Organizational change is often high on the list of corporate business agendas. Businesses are going digital and have been evolving in this direction for the past 20 years. Change may not be the goal, but it is certainly a planned outcome.
Business strategies typically include goals around cost efficiency, greater customer-centric focus, increased revenues through consolidation or unlocking value through spin-offs, to name a few. Deploying major technology upgrades or new cloud-based applications, ERP platforms, and other major IT projects also need big change management oversight, training and communications. Most technical and organizational change is driven by strong leaders who have a vision to improve business agility, responsiveness to market volatility, bottom-line profitability, and other important advancements. These transformations generally take time to implement successfully. Best laid plans, the team ramp-up, the appropriate technological solutions to meet the goals are generally the higher-cost, higher-visibility activities that are determined, designed and delivered during the early phases.
Communications and training must also have a place at the table during the planning stage. There is no utility in waiting until the final stretch of any multi-year organizational or technical change to bring in the communications and training teams. They should be involved almost immediately. Why? Because being prepared is the best way to manage change. Preparing your employees to understand the value of the planned transformation is not about just sending a single email and hoping everyone accepts it
Successful change management requires a solid content strategy that centers on defining the key internal and external stakeholders who will be impacted. Knowing your audience, understanding their concerns, worries, individual goals and how their roles will be impacted by the change takes time, effort and trust. Building relationships with key audiences, also called stakeholders, is a critical communication effort that needs to take place in the early stages of any major transformation.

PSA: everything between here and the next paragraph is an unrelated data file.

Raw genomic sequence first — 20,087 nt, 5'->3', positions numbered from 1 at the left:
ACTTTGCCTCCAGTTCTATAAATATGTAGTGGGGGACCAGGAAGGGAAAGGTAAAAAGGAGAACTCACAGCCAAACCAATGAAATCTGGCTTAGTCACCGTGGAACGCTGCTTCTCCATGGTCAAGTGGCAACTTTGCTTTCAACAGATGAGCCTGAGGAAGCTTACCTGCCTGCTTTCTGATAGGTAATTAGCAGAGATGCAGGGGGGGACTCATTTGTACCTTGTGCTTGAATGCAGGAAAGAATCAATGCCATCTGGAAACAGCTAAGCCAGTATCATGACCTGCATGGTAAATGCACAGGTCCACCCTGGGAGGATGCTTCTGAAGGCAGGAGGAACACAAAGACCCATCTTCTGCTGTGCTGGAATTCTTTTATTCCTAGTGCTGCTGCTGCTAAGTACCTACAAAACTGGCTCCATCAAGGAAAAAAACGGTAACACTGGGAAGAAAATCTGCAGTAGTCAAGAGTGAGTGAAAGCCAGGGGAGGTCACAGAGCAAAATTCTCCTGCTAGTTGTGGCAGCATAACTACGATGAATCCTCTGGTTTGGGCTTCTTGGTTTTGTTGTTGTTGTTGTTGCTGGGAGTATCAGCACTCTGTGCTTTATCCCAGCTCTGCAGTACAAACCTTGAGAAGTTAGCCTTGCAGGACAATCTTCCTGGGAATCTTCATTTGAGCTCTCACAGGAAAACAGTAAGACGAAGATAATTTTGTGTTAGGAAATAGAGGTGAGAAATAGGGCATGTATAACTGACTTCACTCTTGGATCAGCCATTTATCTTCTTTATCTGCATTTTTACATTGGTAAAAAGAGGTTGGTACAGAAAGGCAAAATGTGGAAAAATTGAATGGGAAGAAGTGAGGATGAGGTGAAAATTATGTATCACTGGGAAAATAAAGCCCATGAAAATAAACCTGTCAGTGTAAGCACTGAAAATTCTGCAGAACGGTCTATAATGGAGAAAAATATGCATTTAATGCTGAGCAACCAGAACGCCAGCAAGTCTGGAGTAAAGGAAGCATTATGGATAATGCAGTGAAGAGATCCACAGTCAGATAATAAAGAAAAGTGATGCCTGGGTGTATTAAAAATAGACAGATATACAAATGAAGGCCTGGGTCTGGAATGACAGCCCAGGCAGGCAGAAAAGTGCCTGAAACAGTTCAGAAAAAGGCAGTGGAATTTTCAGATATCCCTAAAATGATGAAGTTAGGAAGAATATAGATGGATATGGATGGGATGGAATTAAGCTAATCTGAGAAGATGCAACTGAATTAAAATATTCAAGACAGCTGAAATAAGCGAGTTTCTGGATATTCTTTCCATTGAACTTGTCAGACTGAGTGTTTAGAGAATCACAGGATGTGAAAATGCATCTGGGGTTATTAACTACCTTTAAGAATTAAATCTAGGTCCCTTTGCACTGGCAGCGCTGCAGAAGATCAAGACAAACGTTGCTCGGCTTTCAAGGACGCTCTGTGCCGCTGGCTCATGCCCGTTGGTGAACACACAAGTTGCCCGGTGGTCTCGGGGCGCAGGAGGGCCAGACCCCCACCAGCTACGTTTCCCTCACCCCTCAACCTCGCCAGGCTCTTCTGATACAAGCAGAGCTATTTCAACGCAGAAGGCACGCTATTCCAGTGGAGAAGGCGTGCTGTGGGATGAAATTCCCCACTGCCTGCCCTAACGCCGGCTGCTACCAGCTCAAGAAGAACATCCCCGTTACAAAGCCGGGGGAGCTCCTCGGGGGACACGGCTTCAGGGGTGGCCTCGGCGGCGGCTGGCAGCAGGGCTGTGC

Change management is all about people. Yes, it involves technology, processes and a range of functional expertise from inside and outside the organization to realize its value. But the people are key. They need to understand why, who, what, where when and how the change will be implemented and the impacts it will bring to their daily responsibilities and long-term careers. To varying degrees, certain of the employees may need more involvement, cajoling, explaining, action, training and overall customer service from the change management team.
Centralized, digital communications are a necessity — a critical success factor. Pointing people to downloadable materials and watchable video resources via a central online platform, accessible 24/7, so they can read, watch, absorb at their own pace, is a best practice in communicating change. Understanding the culture of the company and then navigating the IT and technical teams to agree to publishing more creative, engaging content can be a challenge, but it doesn’t need to be a barrier. That’s where the rubber meets the road: associates must be aware, engaged and involved throughout the change journey to ensure the transformation reverberates – otherwise, what’s the point? It’s always about the People, the Processes and he Technology, and yet change leaders often think about People last.
Change needs to be adopted into the business culture, and this takes time and planning. Communications and training are not afterthoughts. Planning with dedicated teams to design communications that inform and engage people early on, with base-level training, will help any change management program go much more smoothly. Engage with experts who know how to adapt business and change management strategies into solid infrastructure to inform, engage and encourage employees to embrace widespread adoption of new transformational initiatives.